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Romeo and Juliet

Romeo and Juliet

William Shakespeare
Fully annotated, with an Introduction, by Burton Raffel
With an essay by Harold Bloom
Copyright Date: 2004
Published by: Yale University Press
Pages: 256
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  • Book Info
    Romeo and Juliet
    Book Description:

    Shakespeare'sRomeo and Julietis perhaps the most read and beloved of all stage works. Now the most extensively annotated version of the play to date makes it completely accessible to readers in the twenty-first century. The new edition is a rich resource for students, teachers, and the general reader.Eminent linguist and translator Burton Raffel offers generous help with vocabulary and usage of Elizabethan English, pronunciation, prosody, and alternative readings of phrases and lines. His on-page annotations provide readers with the tools they need to comprehend the play and begin to explore its many possible interpretations. This version ofRomeo and Julietis unparalleled for its thoroughness and adherence to sound linguistic principles.In his introduction, Raffel provides historical and social contexts that increase the reader's understanding of the play. And in a concluding essay, Harold Bloom argues thatRomeo and Julietis unmatched in the world's literature "as a vision of an uncompromising love that perishes of its own idealism and intensity."

    eISBN: 978-0-300-13828-3
    Subjects: Language & Literature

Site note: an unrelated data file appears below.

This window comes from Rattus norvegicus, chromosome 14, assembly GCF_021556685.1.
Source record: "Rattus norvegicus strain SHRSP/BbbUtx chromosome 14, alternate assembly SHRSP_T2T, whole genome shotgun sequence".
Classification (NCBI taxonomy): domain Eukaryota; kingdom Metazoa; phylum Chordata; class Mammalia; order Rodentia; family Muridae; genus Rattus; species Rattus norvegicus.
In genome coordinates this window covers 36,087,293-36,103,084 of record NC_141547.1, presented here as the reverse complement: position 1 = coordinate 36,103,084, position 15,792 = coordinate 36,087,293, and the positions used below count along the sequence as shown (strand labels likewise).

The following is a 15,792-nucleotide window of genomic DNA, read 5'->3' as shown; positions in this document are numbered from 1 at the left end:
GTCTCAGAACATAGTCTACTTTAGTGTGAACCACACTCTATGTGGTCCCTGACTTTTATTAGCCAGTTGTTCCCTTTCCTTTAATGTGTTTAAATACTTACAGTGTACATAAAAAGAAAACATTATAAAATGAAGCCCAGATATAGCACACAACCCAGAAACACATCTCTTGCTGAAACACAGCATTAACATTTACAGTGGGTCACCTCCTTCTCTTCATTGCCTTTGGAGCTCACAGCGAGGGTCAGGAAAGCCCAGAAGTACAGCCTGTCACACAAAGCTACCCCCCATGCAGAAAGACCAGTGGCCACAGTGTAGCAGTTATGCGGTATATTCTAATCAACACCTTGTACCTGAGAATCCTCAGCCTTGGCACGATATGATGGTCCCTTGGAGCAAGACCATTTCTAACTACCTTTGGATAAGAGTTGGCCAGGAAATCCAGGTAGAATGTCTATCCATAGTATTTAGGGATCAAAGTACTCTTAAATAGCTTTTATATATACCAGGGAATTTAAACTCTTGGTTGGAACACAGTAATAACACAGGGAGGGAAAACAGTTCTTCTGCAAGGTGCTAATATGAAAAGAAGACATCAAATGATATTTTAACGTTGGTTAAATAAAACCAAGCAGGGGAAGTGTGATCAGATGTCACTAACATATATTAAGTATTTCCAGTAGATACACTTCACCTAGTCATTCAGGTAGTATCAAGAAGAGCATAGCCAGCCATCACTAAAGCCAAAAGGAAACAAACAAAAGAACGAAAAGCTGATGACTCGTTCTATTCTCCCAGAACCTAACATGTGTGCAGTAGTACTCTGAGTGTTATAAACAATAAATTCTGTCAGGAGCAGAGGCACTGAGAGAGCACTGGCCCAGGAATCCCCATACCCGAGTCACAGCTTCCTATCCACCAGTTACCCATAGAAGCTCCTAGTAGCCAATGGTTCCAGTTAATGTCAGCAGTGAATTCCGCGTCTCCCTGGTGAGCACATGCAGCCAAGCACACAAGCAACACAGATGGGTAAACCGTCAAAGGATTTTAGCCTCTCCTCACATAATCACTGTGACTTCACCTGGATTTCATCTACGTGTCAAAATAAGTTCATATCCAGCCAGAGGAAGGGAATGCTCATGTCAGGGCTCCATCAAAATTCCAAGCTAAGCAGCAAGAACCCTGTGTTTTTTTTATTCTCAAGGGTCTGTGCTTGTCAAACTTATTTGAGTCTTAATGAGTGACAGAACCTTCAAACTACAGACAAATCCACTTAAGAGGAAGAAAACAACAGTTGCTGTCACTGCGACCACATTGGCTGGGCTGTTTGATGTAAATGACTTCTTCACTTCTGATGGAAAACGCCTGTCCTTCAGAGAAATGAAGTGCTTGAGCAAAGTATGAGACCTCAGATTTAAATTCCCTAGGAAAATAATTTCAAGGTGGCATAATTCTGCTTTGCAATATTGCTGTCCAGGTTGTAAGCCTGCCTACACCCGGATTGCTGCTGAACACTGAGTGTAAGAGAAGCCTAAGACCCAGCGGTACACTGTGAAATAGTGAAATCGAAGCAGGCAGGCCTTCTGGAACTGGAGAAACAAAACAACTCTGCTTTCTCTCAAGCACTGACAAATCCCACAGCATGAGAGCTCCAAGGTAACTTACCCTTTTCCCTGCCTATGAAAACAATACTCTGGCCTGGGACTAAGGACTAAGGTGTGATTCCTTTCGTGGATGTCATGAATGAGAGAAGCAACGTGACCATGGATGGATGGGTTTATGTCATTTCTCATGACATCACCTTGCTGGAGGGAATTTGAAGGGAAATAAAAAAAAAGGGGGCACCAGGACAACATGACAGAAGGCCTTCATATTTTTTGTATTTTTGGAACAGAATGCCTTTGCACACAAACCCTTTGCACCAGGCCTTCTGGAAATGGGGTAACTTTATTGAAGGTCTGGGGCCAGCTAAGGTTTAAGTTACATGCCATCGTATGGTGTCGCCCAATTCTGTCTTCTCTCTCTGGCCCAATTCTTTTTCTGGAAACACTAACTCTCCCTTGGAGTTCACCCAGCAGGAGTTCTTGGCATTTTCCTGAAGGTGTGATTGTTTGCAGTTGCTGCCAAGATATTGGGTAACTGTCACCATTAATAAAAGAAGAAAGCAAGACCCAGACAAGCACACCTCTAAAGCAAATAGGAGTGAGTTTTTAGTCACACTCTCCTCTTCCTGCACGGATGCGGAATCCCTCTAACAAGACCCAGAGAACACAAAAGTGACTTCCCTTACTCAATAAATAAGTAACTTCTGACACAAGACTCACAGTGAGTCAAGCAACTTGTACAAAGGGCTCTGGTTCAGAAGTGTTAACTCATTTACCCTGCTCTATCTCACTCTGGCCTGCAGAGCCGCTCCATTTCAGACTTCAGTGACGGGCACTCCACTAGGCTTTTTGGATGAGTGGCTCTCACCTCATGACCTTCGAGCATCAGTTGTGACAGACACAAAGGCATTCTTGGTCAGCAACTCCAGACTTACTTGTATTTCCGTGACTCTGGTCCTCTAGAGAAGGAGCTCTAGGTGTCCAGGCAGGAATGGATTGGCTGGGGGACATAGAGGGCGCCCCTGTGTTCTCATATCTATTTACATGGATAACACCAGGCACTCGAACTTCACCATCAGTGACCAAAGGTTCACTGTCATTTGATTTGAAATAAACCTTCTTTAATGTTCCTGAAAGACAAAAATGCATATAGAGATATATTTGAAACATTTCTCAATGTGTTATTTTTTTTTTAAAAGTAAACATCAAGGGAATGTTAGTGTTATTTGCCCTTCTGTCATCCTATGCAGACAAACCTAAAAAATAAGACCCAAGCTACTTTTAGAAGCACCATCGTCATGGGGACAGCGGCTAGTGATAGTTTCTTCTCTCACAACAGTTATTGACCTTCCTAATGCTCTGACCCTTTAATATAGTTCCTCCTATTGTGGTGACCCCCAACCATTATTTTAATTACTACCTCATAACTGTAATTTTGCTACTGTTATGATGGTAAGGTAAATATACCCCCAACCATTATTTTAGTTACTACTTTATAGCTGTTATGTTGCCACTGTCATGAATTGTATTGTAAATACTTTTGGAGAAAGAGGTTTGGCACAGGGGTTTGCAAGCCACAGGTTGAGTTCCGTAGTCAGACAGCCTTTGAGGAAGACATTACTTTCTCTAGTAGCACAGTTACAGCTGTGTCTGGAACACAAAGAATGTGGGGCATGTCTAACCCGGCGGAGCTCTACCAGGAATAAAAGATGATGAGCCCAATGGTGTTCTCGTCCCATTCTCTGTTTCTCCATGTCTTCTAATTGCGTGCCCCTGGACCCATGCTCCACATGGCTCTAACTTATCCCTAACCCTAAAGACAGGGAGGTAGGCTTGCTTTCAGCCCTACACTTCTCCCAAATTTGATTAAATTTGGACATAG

Table of Contents

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  1. Front Matter
    (pp. i-vi)
  2. Table of Contents
    (pp. vii-viii)
    (pp. ix-xiv)
    (pp. xv-xxviii)

    A far more complex drama than it is sometimes thought,Romeo and Juliet(1595?) takes its basic story line from Arthur Brooke’s long narrative poem,The Tragical History of Romeus and Juliet(1562). Shakespeare could not have taken much else: Brooke’s poem is written in one of the dullest verse forms in English literary history, Poulter’s Measure, being rhymed couplets of alternating hexameter and septameter length. TheTragical Historymakes soporific reading. Yet the source of a plot is no more than a beginning; Shakespeare almost invariably worked from borrowed plots. He could have taken this story line from...

  5. Romeo and Juliet
    (pp. 1-194)

    ChorusTwo households, both alike in dignity,²

    In fair³ Verona, where we lay our scene,⁴

    From ancient grudge,⁵ break to new mutiny,⁶

    Where civil⁷ blood makes civil⁸ hands unclean.⁹

    From forth10the fatal11loins of these two foes12

    A pair of star-crossed13lovers take14their life,

    Whose misadventured15piteous overthrows16

    Doth with their death bury17their parents’ strife.

    The fearful18passage19of their death-marked love,

    And the continuance of their parents’ rage,

    Which, but20their children’s end, naught21could remove,

    Is now the two hours’ traffic22of our stage,

    The which if you with patient ears attend,23

    What here shall...

    (pp. 195-214)

    Shakespeare’s first authentic tragedy has sometimes been critically undervalued, perhaps because of its popularity. ThoughRomeo and Julietis a triumph of dramatic lyricism, its tragic ending usurps most other aspects of the play and abandons us to unhappy estimates of whether, and to what degree, its young lovers are responsible for their own catastrophe. Harold Goddard lamented that the Prologue’s “A pair of star-cross’d lovers take their life” had “surrendered this drama to the astrologers,” though more than the stars in their courses are to blame for the destruction of the superb Juliet. Alas, half a century after Goddard,...

    (pp. 215-220)
    (pp. 221-222)